Since I've been working on a Github project for a while now, I thought now would be a good time to gather ways to make it easier to work with Github pull requests (PRs). In particular, it's easy to drown yourself in the incoming flow of Github emails.
This post is for you if:
- you get lost in tracking which pull requests need attention from you, be it either review requests or just mentions.
- you would like to strike a better work-life balance when it gets to Github notifications.
- you would like to filter Github email notifications in smarter ways.
Here are a few tricks I've collected over the years that make it easier to deal with a few things, focusing on Github notifications and emails, since they were the largest issue for me. This is not an exhaustive list of all the nice features Github has, or all the WebExtensions that could help with Github: it is a few things that work for me and are worth sharing. Note that I go from the most mundane to the more specific advices here.
If you're working on several projects, Github can end up sending you too many email notifications.
It's possible to disable some kinds of notifications entirely in the settings, but that's too radical for my needs.
However, Github has a notification dashboard that displays all the activity related to repositories you're watching or issues/pull-requests you're involved in. It's easy to dismiss all the notifications of all projects at once, or per project. There's a tab on the left that allows to select more precisely your level of involvement in the issue: did you participate in it? You can also save some notifications for later, so they're not deleted once you've clicked them; they'll appear under the "Saved for later" tab — I just discovered this!
Note that Github may also send these notifications by email, if you've decided to do so. In this case, I'd strongly recommend allowing the downloads of images in Github emails. Despite the bad effect on your privacy this might have by allowing user tracking, it will also synchronize the notifications' read state, which is nice.
See how I am totally in control of my notifications? Truth is, I don't need notifications in general, because I'm usually more interested in reviews I need to receive and give.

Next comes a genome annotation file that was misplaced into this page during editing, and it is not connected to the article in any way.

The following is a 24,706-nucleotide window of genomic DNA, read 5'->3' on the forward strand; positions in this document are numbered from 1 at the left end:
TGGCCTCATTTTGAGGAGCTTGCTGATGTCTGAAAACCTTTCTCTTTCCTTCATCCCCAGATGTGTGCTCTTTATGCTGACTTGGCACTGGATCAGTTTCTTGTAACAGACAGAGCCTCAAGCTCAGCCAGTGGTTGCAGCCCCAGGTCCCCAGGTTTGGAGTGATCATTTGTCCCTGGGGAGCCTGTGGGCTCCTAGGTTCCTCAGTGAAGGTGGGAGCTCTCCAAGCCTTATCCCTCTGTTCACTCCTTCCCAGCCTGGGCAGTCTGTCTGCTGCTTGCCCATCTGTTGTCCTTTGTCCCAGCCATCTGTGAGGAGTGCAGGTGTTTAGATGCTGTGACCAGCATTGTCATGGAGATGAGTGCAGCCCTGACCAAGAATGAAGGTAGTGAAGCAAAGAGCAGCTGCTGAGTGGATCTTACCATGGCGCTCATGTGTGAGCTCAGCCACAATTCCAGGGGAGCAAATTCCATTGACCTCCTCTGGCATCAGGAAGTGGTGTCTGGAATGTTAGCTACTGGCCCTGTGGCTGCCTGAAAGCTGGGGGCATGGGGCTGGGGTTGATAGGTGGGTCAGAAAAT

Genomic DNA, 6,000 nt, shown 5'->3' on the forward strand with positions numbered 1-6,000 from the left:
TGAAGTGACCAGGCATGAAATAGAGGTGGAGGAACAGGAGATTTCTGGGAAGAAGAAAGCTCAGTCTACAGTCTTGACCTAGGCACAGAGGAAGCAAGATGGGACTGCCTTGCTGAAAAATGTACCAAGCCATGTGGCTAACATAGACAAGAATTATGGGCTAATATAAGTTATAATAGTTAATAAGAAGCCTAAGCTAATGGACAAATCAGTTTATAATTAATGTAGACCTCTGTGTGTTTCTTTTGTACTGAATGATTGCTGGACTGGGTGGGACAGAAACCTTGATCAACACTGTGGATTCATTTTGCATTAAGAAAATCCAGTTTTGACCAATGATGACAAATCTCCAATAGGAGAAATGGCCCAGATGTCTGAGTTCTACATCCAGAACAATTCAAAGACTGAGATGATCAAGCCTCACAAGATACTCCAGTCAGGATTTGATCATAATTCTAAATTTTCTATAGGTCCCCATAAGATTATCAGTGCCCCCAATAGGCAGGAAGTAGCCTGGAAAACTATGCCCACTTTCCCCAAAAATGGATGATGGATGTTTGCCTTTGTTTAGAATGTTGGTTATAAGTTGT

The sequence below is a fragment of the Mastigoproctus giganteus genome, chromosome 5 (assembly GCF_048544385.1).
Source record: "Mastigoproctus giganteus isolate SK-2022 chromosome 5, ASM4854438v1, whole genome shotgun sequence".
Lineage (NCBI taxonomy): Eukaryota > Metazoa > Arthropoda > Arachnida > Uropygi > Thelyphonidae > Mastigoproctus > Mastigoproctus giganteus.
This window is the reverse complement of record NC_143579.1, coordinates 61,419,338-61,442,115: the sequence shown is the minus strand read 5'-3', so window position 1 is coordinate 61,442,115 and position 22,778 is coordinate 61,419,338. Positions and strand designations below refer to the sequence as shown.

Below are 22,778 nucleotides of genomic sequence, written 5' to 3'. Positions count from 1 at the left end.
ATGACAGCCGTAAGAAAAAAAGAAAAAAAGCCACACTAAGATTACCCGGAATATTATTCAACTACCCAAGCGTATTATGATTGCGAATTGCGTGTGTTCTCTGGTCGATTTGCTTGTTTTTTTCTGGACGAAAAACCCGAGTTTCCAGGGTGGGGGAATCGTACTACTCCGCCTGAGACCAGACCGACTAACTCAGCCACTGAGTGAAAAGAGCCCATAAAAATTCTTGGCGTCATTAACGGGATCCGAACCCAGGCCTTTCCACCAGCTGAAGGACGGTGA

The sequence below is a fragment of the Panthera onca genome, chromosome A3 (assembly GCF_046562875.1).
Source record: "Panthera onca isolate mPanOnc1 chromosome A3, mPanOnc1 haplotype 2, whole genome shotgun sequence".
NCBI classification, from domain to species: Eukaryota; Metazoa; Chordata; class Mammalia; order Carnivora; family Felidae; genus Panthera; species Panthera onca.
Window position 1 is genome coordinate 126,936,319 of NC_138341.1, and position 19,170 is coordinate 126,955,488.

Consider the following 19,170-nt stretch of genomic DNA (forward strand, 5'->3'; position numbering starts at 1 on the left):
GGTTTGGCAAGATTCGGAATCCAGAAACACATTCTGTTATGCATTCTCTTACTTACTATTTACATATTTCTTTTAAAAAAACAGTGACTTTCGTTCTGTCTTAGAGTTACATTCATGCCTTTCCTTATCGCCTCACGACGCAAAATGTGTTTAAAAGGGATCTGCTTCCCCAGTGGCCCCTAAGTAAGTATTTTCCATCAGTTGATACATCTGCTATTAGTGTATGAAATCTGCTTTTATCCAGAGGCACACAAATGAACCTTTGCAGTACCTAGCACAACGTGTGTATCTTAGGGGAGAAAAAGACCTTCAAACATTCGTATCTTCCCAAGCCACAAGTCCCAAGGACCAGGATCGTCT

Github allows to assign a reviewer to a pull request. At Mozilla, we require a formal review for each change in the code base, unless it's really not meaningful (like, removing trailing whitespaces). Even documentation and tests changes may require a review, depending on the rules of the code module you're working on.
It is very common that a pull request is received with requests for additional changes. In this case, it is important to explicitly re-request a review, otherwise this breaks all the review tracking Github proposes.
Now Github has two interesting pages for this:
- a list of all the pull requests you have created and that aren't closed, so you can assign reviewers and follow PR's progress over time;
- a list of all the pull requests you have been assigned to as a reviewer.
When I know my way around a project, I'll frequently need to see the content of a particular file or directory, that might be a few directories deep. On Github, this means going to the files view, clicking once per directory (at most), and finding the file I want.
The pull request view doesn't show the directory hierarchy and which files of which directory have been touched, which is a light inconvenience too.
Good news, everyone! There is one WebExtension called Octotree that adds a directory view within a panel to the left of Github's UI. By default, it's folded and doesn't take much space; you need to hover it with the mouse to make it appear. On pull requests, it will show files that have been modified with the diff summary for each file. Note the website shows features from the PRO version, but there's a free version that addresses the needs detailed above.
This is an example of the Octotree panel on our project's repository: